Auxiliary Bishop John McIntyre blesses the new senior center at Nativity B.V.M. Place, a senior residence located in the city’s port Richmond section, Nov. 8. The center and the residence are part of a continuum of senior care provided by archdiocesan Catholic Housing and Community Services. (Gina Christian)

Seniors in Philadelphia’s Port Richmond section are enjoying a new space where they can learn, dine, access benefits and even just “hang out.”

On Nov. 8, archdiocesan Catholic Housing and Community Services (CHCS) officially dedicated a senior community center on the ground floor of Nativity B.V.M. Place, one of five senior housing communities CHCS operates.

Nativity B.V.M. Place, which has been in operation since 2015, represents the successful conversion of the former parish school into 63 units of affordable senior housing. One of five CHCS senior housing communities, Nativity B.V.M. Place allows residents to remain active in their communities while enjoying apartment living along with access to in-home care, public benefits, food assistance, counseling and intervention.


CHCS provides a full-time, on-site social service coordinator to support the homes’ residents. Presby’s Inspired Life — an independent, faith-based organization that serves seniors — manages the properties, offering 24-hour emergency call services for building issues.

In total, the CHCS facilities house over 260 low-income seniors, with rental fees scaled to accommodate residents’ resources. Major funding for the projects is provided by a blend of tax credits, grants and loans from local, state and federal partners.

Open to both Nativity B.V.M. Place residents and area seniors, the new senior center will offer opportunities for socialization, recreation, physical exercise, education and nutritional support.

Auxiliary Bishop John J. McIntyre, who oversees the Secretariat for Catholic Human Services as part of his administrative and pastoral responsibilities, presided over the center’s blessing ceremony, which was attended by some 120 seniors, staff and supporters.

The repurposed building evoked “the phases of our lives,” said Bishop McIntyre, reminding seniors that “the Lord has his hand on (their) shoulder at every step” in their earthly journey.

Seniors participate in a Nov. 8 prayer service marking the blessing and dedication of a new senior center at Nativity B.V.M. Place, a senior residence in Philadelphia. The center and the residence are part of a continuum of senior care provided by archdiocesan Catholic Housing and Community Services. (Gina Christian)

Noting that the dedication ceremony took place in the school’s former cafeteria, Bishop McIntyre observed that some of the seniors present “may have eaten lunch in this room as schoolchildren.” He encouraged attendees to recall that they were “loved by God at every age in life.”

Joseph DeFelice, the U.S. Department of Housing and Urban Development’s mid-Atlantic region director, commended CHCS deputy secretary John Wagner for his vision in developing the structure to meet the needs of area seniors. DeFelice, a Philadelphia native, said that the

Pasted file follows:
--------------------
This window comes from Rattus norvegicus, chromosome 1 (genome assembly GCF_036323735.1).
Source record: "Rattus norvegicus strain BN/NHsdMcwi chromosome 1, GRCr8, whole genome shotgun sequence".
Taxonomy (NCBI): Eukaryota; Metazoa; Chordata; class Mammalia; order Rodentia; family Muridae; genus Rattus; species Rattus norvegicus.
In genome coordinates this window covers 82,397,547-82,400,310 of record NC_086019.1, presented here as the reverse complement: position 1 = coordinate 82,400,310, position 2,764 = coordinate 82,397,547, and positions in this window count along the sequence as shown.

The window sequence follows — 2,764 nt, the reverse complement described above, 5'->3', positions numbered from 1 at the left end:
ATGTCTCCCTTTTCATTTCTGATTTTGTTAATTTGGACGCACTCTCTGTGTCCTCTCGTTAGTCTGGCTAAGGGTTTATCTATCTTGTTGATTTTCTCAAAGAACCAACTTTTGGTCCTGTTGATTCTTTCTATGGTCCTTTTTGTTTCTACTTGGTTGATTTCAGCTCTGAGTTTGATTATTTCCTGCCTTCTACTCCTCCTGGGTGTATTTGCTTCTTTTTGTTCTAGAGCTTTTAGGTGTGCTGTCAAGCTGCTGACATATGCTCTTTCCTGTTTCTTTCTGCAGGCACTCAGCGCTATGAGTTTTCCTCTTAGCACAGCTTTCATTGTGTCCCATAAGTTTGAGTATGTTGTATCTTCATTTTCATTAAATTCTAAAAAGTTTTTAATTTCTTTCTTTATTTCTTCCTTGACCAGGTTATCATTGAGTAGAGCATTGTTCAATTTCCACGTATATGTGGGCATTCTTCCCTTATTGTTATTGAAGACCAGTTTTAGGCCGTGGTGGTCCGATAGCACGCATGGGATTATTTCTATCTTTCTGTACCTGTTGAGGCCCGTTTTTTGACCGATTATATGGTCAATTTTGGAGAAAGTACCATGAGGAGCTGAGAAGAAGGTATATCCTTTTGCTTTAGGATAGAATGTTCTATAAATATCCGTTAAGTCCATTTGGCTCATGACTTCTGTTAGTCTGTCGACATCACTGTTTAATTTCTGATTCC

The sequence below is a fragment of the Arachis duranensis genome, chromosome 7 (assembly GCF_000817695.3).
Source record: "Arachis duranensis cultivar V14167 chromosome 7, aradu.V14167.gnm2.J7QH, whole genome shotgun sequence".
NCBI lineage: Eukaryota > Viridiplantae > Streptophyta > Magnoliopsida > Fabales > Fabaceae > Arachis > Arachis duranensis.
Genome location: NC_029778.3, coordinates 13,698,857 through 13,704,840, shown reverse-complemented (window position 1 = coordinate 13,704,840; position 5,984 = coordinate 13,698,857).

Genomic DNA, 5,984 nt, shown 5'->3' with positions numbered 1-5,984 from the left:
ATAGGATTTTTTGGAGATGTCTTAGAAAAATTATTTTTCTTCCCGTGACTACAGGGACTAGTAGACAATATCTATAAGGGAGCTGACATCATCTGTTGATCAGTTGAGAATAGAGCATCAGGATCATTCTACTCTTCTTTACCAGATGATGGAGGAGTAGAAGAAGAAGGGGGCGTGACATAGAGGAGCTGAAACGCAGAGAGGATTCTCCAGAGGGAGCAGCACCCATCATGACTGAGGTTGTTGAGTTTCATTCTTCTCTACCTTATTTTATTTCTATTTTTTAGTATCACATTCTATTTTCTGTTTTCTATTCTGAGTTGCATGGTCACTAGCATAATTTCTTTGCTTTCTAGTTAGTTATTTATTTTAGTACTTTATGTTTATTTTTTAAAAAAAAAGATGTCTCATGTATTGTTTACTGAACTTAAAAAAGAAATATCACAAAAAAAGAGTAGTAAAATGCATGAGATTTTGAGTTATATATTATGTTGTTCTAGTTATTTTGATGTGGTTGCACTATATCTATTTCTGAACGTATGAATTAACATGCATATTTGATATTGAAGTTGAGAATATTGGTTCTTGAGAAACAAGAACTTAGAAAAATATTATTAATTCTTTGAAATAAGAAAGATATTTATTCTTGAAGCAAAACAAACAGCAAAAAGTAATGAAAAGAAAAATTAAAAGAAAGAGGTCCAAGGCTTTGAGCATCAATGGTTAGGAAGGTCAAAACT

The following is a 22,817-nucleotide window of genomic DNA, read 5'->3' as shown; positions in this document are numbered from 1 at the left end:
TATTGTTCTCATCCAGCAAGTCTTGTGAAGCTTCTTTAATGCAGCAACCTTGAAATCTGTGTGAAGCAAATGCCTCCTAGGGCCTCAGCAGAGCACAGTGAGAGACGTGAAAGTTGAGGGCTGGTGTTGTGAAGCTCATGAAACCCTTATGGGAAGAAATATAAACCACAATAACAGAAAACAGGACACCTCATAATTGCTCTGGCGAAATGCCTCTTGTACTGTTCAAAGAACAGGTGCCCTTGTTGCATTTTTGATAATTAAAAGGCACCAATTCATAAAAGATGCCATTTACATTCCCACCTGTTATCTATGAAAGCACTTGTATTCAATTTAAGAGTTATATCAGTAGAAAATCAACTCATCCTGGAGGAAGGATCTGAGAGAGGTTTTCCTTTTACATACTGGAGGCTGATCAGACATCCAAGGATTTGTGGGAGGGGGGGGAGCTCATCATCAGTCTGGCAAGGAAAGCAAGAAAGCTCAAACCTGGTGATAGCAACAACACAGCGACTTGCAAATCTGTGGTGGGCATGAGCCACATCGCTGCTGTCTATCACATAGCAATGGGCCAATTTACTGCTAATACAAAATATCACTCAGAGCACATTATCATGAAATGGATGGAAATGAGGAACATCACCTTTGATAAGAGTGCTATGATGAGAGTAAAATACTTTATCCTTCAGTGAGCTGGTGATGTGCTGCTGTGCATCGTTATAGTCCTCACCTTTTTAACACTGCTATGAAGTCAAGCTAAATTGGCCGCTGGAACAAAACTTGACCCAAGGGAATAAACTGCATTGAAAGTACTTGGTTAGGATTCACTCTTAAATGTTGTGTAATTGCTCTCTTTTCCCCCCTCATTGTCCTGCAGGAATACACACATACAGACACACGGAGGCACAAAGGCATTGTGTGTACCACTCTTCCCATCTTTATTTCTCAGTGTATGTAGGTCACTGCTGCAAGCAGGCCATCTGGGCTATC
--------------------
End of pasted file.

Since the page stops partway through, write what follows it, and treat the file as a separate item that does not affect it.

successful transformation of the building stood in contrast to the many declining and unused structures he encounters in his work.

Reflecting on the extensive efforts that preceded the building’s conversion, Philadelphia City Councilman Bobby Henon said that projects such as Nativity B.V.M. Place, which enable seniors “to keep living in their own communities,” exemplified “who we are as humans, and as neighbors.”

Senior centers keep participants healthier by addressing a variety of needs experienced by older adults, said Karen Becker, CHCS’s director of senior community centers. The “camaraderie and fellowship” the facilities provide reduce senior depression, she said, while for many clients, senior centers provide what is often “the primary meal” for attendees.

Becker added that the centers are also “partners in the problem-solving process” for older adults, who often face a number of concurrent medical and financial challenges with limited social support.

Louis Colbert, vice president of operations for the Philadelphia Corporation for Aging, advised seniors “not to keep the center a secret,” but to invite friends to become regular attendees.

Many of the seniors at the Nov. 8 dedication had been clients of CHCS’s St. Ann Senior Community Center, which merged with the Nativity B.V.M. Place facility several weeks ago. Becker thanked Jennifer Scornaienchi — who will now direct the new center, having supervised the St. Ann location — for a “seamless transition” that only saw one day of reduced services.

The ceremony concluded with the Polish hymn “Serdeczna Matko (Beloved Mother)” in honor of the neighborhood’s vibrant Polish-American community, while the reception featured several traditional Polish dishes.

CHCS’ Wagner thanked attendees, whom he described as the senior center’s “main partners,” and summarized the occasion by noting that “this space says, ‘You’re worth it.’”